The sale would have allowed the employees to continue working at the factory under the new owner and would have allowed Malden Mills to recoup some Of its losses. The Bernstein was very generous to the community, in that he considered both the employees and the community when rebuilding the factory. Though the ewe owners may not have included the employees in the decision making process the way that Bernstein did, at least the factory would have remained open and the employees would keep their jobs. This was something that the Malden Mills Board of Directors would have considered in 2007.
The Malden Mills Board of Directors approved the sale of Malden Mills to the Gordon Brothers Group for $44 million. Because the organization’s operational and manufacturing processes and quality were improved the organization would have been able to become more profitable as it came out of bankruptcy and he cost of the sale of the factory would have increased (PR Newswire 2007). The purpose of researching this topic was to discuss the importance of business ethics to the success of an organization and the effect of putting employees needs before the needs of the business.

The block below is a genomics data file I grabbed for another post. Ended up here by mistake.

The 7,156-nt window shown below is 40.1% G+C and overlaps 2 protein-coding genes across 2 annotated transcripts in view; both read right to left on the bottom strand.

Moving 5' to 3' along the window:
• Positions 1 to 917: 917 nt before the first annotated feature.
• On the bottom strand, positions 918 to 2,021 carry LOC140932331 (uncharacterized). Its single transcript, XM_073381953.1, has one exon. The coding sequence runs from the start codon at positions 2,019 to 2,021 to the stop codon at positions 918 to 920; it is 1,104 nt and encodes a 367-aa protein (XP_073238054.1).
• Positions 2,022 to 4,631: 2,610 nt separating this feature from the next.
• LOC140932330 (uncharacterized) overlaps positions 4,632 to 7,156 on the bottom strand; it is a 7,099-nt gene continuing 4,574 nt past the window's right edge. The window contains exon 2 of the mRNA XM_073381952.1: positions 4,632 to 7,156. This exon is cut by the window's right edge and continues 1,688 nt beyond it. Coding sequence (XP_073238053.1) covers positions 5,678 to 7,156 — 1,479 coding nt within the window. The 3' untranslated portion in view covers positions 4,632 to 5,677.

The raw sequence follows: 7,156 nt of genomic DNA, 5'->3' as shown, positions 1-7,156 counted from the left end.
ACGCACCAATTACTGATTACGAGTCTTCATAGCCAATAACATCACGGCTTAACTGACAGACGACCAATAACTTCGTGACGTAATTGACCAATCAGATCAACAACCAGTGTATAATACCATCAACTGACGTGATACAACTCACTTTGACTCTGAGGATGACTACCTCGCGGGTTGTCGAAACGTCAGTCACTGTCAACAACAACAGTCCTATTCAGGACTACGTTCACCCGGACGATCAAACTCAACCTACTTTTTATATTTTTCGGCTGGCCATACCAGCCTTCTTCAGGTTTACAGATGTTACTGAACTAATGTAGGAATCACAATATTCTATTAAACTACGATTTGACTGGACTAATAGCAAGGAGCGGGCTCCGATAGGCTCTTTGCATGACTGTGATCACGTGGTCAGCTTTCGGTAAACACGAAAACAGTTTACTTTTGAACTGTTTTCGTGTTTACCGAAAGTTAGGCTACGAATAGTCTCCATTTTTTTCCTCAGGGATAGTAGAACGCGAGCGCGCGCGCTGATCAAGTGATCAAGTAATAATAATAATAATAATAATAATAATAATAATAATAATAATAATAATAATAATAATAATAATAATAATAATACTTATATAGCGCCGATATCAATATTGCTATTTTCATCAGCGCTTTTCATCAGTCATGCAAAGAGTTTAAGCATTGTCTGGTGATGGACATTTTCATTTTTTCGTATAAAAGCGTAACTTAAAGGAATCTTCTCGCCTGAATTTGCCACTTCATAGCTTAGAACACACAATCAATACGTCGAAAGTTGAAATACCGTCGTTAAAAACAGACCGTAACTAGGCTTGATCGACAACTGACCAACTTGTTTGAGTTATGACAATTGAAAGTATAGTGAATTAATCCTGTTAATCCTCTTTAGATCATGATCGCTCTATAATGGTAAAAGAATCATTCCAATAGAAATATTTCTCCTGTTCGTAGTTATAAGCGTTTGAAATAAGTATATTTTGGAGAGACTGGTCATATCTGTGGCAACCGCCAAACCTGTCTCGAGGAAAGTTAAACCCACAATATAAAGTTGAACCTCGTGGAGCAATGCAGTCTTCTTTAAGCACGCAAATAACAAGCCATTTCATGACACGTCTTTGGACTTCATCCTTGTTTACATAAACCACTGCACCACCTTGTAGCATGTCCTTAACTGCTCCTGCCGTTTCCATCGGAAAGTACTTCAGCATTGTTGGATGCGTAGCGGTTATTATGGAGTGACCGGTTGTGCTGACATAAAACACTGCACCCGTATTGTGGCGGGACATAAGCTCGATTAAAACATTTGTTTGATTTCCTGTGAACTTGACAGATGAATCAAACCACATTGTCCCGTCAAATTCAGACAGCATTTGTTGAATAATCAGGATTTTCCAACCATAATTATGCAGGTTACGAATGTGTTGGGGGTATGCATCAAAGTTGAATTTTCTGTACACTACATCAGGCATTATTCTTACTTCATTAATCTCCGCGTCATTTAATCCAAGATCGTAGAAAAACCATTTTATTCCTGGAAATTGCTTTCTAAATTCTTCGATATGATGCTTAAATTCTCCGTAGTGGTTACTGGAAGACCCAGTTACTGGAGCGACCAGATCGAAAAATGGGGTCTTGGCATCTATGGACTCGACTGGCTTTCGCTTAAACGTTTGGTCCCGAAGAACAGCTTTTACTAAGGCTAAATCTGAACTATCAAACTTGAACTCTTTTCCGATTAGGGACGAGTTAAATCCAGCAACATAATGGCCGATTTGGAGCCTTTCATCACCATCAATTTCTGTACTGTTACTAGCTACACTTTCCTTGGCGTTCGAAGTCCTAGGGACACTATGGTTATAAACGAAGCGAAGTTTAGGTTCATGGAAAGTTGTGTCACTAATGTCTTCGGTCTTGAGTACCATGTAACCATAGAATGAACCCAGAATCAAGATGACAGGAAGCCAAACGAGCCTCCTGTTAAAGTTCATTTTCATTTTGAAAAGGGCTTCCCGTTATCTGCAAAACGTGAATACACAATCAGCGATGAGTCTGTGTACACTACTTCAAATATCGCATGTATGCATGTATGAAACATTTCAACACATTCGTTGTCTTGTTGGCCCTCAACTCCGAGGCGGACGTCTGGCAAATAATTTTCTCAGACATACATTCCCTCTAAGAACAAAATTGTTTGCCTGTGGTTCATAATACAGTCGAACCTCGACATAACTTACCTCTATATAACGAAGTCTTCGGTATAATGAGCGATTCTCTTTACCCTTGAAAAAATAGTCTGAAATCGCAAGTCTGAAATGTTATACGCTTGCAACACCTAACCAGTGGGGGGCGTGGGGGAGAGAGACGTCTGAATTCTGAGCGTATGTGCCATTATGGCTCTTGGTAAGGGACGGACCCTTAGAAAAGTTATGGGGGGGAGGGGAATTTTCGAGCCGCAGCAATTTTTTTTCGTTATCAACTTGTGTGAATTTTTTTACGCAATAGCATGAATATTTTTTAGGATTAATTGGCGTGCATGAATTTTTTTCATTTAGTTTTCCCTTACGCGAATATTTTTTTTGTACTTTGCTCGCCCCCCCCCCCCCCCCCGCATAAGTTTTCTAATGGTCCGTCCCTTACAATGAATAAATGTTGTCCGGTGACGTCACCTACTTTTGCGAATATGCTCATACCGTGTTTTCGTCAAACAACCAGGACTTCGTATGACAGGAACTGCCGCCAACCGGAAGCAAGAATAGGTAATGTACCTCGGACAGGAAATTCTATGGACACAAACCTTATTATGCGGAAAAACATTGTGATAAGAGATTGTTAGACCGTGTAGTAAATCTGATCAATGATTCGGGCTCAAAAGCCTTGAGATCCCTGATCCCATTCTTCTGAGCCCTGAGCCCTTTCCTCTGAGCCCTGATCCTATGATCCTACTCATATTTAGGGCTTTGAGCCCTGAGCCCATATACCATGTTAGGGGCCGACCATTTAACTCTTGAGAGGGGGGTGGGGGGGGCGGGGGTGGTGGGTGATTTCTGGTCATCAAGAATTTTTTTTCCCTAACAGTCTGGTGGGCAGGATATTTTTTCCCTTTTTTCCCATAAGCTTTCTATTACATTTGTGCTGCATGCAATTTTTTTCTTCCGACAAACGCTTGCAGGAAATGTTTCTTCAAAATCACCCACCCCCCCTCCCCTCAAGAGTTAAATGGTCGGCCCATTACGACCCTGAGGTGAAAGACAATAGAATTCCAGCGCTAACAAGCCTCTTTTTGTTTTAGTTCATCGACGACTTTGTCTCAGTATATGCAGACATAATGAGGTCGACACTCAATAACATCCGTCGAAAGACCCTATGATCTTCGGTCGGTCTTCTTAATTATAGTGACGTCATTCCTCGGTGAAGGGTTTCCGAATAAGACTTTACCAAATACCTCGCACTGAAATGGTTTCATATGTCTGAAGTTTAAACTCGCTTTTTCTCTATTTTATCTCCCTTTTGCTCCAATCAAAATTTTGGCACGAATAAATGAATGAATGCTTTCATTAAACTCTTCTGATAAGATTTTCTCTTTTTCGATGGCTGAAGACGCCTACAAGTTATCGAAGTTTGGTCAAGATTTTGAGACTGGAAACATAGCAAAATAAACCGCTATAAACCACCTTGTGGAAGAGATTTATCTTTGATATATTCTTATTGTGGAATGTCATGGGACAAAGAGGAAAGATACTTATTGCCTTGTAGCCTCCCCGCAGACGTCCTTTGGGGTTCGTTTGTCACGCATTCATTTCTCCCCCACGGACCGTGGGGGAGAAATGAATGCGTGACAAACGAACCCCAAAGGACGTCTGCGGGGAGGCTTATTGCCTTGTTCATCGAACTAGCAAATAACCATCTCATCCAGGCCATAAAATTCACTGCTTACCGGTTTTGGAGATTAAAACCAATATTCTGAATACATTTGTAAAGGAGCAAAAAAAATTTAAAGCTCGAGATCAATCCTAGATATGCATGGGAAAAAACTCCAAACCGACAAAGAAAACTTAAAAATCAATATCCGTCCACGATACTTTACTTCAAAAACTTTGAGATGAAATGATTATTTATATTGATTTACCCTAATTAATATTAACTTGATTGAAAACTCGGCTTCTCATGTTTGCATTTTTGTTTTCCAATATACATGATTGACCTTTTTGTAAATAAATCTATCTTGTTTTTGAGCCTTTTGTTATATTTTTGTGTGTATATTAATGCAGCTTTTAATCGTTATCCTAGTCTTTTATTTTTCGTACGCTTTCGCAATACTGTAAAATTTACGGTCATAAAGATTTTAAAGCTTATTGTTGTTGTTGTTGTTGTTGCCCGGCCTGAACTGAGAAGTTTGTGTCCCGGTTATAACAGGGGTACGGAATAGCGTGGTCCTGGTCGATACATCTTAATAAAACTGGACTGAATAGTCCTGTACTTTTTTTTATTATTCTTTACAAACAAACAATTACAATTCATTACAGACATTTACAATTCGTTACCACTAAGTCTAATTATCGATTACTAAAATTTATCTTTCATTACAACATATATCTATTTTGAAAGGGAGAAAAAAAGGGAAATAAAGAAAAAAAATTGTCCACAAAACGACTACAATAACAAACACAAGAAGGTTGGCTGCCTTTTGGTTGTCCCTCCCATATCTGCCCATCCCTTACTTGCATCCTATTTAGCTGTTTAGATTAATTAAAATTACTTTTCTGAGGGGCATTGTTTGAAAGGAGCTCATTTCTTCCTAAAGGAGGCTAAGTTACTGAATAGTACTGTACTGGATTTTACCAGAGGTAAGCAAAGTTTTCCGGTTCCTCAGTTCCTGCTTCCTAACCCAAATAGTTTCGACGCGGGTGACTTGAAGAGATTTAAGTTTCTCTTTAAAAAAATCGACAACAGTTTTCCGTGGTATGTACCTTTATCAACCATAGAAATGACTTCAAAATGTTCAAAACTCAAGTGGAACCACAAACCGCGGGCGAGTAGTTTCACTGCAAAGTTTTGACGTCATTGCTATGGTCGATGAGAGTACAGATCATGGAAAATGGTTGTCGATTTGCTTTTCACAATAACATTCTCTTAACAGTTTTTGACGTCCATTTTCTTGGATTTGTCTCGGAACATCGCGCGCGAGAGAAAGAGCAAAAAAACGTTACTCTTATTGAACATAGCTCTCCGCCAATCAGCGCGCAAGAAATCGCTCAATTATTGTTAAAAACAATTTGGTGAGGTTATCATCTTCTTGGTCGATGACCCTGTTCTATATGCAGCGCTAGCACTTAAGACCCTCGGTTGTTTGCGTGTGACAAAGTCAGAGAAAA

In this example, though Furriness’s loyalty towards employees was to blame for the failure of the business to some, there were other actions that were more costly to the business. Had Bernstein patented the Pollster production process not only would he be the example for business ethics but Malden Mills would still be a successful business. The loyalty to the employees would have fostered a strong sense of pride and commitment to the organization.